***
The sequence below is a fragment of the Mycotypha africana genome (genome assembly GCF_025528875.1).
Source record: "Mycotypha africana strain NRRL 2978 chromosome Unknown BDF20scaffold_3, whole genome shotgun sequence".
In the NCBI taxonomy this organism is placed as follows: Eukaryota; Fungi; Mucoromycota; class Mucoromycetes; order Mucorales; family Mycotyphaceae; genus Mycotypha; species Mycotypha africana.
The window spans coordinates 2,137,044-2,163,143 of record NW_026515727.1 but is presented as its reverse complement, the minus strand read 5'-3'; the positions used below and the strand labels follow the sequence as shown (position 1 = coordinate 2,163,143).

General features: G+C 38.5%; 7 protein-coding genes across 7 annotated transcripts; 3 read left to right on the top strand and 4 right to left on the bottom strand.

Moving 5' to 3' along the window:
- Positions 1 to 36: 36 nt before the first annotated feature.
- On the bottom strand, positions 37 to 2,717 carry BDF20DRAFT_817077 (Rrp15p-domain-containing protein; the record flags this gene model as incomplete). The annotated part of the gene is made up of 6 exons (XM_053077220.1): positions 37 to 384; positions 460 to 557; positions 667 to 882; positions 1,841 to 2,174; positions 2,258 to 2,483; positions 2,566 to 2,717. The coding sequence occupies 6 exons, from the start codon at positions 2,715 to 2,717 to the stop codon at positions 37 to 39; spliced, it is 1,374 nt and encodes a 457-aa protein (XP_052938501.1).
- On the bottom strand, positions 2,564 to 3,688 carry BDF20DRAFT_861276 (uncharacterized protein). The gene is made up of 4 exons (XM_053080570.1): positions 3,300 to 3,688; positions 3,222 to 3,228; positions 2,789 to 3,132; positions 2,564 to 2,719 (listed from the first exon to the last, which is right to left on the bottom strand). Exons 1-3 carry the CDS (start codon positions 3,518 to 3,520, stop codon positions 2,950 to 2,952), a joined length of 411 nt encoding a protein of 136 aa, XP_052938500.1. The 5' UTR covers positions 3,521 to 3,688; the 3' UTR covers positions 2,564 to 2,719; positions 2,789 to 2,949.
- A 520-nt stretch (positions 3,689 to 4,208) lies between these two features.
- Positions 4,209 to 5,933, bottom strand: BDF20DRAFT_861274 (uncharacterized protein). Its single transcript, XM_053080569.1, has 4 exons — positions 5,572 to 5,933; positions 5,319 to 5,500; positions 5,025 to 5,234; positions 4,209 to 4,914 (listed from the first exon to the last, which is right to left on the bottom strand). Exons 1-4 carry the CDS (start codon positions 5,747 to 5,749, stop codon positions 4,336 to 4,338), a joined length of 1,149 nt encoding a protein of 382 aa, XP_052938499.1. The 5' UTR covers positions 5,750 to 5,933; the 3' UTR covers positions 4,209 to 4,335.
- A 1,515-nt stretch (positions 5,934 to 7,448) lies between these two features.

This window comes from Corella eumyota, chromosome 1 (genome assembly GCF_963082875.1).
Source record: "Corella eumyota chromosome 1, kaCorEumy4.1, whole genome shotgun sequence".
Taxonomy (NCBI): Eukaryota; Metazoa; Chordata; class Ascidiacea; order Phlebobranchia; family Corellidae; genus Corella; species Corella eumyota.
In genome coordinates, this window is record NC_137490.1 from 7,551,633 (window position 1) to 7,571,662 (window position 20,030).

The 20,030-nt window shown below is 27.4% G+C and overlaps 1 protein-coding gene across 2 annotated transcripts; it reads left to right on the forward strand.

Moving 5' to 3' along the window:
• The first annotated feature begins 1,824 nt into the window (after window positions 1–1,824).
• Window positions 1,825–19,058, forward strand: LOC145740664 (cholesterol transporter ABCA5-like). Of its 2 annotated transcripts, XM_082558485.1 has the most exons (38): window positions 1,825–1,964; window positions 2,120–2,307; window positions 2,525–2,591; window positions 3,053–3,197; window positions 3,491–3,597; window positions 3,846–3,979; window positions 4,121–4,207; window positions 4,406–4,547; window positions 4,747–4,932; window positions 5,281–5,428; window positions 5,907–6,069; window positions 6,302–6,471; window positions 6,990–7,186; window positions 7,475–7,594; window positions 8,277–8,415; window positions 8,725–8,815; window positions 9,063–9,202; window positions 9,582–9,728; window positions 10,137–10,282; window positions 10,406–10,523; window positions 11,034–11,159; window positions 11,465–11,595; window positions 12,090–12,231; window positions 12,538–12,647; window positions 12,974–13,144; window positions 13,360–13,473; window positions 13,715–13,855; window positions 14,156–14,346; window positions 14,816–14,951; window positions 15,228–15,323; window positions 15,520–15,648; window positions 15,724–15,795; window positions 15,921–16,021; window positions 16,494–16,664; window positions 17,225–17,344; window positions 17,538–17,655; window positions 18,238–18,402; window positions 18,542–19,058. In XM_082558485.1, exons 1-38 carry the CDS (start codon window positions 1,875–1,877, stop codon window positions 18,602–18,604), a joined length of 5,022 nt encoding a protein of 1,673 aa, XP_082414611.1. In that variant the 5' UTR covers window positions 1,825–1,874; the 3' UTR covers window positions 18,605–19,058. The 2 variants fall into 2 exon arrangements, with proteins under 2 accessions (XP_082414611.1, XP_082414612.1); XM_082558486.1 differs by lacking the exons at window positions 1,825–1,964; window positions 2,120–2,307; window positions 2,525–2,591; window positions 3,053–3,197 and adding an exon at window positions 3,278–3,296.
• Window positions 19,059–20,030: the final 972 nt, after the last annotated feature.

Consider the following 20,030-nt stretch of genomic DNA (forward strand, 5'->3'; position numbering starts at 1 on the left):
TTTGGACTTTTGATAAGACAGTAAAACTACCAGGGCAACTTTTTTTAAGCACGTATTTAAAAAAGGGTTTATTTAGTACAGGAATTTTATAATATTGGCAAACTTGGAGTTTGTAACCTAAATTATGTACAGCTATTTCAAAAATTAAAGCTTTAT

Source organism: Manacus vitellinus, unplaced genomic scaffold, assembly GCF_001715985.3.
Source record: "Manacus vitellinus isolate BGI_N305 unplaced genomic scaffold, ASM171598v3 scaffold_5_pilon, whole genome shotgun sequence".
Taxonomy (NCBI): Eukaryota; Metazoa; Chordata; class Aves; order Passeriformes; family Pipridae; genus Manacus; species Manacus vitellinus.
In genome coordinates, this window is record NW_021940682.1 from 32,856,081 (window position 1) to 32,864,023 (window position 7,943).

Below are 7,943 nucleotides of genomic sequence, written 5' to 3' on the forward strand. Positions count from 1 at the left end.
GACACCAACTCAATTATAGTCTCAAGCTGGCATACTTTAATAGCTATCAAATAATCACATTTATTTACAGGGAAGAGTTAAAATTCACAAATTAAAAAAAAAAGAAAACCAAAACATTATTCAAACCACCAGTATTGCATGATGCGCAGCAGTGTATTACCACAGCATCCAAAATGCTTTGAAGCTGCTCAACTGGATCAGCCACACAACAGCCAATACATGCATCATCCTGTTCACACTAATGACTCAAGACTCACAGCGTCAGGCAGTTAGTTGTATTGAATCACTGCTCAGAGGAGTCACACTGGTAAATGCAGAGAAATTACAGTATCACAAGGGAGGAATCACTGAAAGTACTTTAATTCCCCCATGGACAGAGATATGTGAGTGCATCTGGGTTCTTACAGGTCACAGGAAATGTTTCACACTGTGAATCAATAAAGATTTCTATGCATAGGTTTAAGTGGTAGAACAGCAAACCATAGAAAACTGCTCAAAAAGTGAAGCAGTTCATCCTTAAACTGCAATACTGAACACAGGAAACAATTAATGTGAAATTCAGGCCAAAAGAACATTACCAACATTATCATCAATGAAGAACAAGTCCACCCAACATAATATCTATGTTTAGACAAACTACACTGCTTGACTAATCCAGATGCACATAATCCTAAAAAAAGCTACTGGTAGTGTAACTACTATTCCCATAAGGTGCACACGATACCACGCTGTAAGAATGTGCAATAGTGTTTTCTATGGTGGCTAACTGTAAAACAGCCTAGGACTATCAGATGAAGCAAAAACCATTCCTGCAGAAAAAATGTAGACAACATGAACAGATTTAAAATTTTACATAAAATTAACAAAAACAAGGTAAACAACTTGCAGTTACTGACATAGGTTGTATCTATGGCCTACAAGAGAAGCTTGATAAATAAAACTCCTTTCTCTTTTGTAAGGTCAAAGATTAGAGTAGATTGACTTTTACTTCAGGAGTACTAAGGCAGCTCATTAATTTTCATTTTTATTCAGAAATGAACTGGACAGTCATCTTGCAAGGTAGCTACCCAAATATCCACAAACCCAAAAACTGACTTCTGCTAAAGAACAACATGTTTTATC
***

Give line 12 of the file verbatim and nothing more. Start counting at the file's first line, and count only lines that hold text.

- A 1,515-nt stretch (positions 5,934 to 7,448) lies between these two features.